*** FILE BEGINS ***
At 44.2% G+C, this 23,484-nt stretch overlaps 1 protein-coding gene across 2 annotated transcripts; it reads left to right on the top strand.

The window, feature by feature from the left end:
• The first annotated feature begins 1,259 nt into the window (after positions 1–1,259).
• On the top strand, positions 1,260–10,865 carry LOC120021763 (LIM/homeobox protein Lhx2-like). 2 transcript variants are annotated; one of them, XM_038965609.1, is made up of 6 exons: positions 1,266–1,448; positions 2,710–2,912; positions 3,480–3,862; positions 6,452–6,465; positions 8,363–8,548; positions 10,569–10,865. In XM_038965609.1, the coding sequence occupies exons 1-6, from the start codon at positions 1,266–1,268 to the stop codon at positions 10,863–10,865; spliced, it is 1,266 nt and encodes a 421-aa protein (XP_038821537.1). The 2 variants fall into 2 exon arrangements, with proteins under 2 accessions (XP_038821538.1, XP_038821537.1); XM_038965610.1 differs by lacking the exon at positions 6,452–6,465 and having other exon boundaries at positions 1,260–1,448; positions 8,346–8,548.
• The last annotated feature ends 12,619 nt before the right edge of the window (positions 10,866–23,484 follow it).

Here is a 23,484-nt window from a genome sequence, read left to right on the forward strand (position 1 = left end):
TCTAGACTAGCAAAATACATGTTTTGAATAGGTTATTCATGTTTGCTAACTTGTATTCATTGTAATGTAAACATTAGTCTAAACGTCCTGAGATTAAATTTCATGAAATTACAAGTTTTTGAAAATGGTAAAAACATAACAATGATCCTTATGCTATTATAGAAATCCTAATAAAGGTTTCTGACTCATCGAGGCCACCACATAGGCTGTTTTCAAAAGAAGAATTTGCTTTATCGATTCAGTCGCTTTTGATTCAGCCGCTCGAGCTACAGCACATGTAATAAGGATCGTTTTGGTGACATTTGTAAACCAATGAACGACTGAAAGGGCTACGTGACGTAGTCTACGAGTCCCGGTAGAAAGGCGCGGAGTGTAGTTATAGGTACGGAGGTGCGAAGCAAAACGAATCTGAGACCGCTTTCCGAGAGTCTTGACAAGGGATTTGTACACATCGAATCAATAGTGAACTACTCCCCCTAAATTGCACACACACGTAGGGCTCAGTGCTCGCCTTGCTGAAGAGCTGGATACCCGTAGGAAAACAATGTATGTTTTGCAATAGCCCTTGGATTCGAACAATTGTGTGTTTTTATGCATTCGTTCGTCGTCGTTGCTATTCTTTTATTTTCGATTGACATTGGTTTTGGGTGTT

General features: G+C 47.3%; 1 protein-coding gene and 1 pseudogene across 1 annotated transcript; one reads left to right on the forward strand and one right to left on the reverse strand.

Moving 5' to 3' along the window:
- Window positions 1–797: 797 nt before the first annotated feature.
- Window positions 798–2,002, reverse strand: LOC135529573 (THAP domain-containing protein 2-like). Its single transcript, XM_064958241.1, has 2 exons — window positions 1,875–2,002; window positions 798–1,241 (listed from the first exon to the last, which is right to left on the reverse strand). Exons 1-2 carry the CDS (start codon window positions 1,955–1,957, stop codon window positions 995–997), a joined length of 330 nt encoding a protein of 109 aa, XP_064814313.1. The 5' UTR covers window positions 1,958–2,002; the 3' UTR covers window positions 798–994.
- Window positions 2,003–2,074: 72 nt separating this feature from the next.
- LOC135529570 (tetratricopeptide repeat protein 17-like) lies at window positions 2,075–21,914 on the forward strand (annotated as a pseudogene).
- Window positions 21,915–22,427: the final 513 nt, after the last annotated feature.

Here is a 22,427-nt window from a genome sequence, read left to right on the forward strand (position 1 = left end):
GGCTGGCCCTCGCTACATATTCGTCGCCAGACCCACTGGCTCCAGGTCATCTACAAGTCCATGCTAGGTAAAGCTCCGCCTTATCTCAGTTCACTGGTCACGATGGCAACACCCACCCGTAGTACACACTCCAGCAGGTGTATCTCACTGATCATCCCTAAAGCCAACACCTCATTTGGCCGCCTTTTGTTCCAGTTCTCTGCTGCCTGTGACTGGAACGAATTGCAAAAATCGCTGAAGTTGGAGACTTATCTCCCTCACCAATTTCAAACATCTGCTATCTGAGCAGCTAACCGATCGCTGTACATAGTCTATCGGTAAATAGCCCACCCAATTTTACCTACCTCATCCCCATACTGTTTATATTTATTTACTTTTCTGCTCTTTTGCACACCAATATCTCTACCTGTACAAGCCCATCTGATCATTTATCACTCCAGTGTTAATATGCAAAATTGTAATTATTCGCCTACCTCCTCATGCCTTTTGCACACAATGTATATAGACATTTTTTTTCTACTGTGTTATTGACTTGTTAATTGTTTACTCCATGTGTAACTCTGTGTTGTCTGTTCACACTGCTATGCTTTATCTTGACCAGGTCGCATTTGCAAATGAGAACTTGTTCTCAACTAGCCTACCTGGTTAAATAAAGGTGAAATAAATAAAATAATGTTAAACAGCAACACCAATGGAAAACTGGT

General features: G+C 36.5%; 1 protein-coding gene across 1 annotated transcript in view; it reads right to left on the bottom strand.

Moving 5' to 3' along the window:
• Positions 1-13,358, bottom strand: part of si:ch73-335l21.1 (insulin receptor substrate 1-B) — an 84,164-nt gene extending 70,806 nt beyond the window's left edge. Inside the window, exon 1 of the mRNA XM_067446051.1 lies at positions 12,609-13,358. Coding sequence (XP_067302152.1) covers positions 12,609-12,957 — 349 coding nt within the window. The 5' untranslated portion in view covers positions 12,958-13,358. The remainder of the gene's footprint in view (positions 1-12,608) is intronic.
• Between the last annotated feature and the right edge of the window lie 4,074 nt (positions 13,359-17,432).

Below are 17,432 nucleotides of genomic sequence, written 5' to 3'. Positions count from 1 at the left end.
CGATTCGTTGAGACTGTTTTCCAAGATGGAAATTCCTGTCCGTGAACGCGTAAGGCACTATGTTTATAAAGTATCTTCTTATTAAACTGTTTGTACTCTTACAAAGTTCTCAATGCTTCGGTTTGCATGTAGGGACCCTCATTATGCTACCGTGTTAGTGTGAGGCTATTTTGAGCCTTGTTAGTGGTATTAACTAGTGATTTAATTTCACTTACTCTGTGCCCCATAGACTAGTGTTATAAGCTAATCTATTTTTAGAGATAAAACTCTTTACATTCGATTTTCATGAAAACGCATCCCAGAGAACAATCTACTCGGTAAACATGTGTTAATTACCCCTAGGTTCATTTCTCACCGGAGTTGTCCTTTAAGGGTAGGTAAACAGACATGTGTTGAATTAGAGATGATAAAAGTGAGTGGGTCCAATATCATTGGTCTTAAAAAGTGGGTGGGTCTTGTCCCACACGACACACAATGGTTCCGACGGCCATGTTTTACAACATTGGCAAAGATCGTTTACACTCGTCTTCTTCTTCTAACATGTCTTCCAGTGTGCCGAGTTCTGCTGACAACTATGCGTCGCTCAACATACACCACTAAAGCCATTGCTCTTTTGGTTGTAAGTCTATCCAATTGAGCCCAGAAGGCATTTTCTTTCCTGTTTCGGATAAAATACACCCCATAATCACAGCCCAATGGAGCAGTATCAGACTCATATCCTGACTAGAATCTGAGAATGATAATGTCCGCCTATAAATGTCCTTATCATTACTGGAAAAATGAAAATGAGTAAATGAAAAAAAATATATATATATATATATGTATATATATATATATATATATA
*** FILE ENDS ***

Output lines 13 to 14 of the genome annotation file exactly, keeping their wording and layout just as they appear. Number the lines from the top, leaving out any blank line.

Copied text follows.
- LOC135529570 (tetratricopeptide repeat protein 17-like) lies at window positions 2,075–21,914 on the forward strand (annotated as a pseudogene).
- Window positions 21,915–22,427: the final 513 nt, after the last annotated feature.